JetBlue knows it’s an underperformer. Hence the bold move to buy Spirit, which combined with other initiatives like the American alliance, will in theory create a larger and stronger airline better positioned to produce better margins. When first presenting its offer to investors in April, CEO Robin Hayes cited four key reasons for his interest in Spirit. First, he’s enticed by the carrier’s fleet and order book of Airbus narrowbodies, which meshes nicely with JetBlue’s own largely Airbus A320-family fleet. Spirit, according to data from Cirium’s Fleets Analyzer, currently has 180 planes (30 A321ceos, 56 A320neos, 63 A320ceos, and 31 A319ceos). It has 199 planes on order, 132 of them A320neos, 36 A321neos, and 31 A319neos. That’s a lot of new planes to accommodate the growth JetBlue hopes to achieve — growth that otherwise would be difficult given aircraft production constraints, not to mention the infrastructure limitations at its key northeastern airports.
The second reason Hayes gave for buying Spirit? People. Much like narrowbody aircraft, skilled workers are expected to be in short supply for years to come. Spirit provides, in other words, a larger labor pool for JetBlue. Hayes separately sees the tight pilot market leading to labor cost convergence across the industry, implying that Spirit’s pilots would probably wind up earning similar pay as JetBlue pilots before long, even absent a merger.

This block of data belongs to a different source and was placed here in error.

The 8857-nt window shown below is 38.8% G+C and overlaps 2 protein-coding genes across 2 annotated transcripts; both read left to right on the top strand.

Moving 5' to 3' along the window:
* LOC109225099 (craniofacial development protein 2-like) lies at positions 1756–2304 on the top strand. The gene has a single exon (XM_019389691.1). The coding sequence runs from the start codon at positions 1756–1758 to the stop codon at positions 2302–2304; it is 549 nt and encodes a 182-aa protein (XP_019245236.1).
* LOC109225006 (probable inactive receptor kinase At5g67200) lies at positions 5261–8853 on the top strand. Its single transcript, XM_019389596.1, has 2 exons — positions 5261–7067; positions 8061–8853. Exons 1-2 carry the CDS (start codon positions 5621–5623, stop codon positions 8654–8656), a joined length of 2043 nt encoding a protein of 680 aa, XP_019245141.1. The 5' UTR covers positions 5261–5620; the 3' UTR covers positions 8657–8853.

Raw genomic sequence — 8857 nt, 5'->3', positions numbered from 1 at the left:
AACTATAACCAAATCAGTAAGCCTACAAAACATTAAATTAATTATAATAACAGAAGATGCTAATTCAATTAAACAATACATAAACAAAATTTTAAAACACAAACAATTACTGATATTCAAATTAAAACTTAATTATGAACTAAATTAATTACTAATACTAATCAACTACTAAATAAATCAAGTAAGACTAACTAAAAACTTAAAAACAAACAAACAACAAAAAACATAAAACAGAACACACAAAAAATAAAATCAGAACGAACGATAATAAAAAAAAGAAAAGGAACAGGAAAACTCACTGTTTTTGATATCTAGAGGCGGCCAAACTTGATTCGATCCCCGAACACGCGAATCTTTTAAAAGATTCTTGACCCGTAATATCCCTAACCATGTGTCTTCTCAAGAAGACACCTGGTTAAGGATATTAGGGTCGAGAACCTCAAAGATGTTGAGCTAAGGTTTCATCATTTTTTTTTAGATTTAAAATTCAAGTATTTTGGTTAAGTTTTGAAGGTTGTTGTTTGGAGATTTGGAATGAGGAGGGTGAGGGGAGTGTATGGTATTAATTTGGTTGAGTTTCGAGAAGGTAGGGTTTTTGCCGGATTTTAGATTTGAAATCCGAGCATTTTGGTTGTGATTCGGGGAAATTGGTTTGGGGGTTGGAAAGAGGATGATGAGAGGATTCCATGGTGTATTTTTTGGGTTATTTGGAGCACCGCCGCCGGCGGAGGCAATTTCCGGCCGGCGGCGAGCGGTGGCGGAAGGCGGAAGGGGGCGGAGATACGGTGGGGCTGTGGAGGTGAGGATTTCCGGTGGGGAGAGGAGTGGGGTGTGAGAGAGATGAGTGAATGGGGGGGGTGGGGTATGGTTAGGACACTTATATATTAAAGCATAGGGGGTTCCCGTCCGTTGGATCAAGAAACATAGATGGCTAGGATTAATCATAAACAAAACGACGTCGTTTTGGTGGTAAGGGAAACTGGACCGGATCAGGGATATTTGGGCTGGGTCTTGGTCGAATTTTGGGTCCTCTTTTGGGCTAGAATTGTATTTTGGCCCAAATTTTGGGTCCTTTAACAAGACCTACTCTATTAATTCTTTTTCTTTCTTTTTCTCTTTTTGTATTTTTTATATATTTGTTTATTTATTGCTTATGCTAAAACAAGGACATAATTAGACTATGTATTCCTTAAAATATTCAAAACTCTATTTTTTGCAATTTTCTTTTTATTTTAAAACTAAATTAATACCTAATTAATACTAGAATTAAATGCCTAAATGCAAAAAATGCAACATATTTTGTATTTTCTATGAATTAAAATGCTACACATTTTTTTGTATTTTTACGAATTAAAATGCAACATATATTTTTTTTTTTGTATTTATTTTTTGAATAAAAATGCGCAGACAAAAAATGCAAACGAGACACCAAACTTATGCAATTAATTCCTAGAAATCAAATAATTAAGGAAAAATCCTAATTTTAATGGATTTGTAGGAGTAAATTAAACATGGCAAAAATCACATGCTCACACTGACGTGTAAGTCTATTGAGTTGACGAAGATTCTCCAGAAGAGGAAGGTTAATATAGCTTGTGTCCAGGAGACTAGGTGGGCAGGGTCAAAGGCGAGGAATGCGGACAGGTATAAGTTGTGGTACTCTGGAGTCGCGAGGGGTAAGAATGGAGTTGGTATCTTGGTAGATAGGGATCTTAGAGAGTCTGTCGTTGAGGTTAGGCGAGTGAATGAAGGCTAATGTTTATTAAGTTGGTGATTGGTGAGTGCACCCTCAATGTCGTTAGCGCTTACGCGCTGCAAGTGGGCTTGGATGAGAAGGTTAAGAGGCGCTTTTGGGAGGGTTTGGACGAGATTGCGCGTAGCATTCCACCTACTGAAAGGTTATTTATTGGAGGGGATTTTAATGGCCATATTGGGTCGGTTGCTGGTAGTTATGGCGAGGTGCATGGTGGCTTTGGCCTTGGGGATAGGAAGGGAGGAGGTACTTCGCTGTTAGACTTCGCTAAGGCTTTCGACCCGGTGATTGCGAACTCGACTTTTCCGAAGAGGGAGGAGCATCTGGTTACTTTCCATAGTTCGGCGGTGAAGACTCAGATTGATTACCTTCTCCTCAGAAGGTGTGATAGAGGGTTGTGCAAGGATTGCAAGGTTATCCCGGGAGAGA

Thirdly, Spirit provides more airport access “to a lot of markets that are very important to JetBlue.” This includes airports like Los Angeles and Las Vegas in the western U.S., a region where JetBlue lacks a large footprint. Greater access to airport slots and terminal facilities, incidentally, was a major reason for its interest in buying Virgin America seven years ago — alas, it ended up like Frontier in that saga, losing out to a better offer (in this case from Alaska Airlines).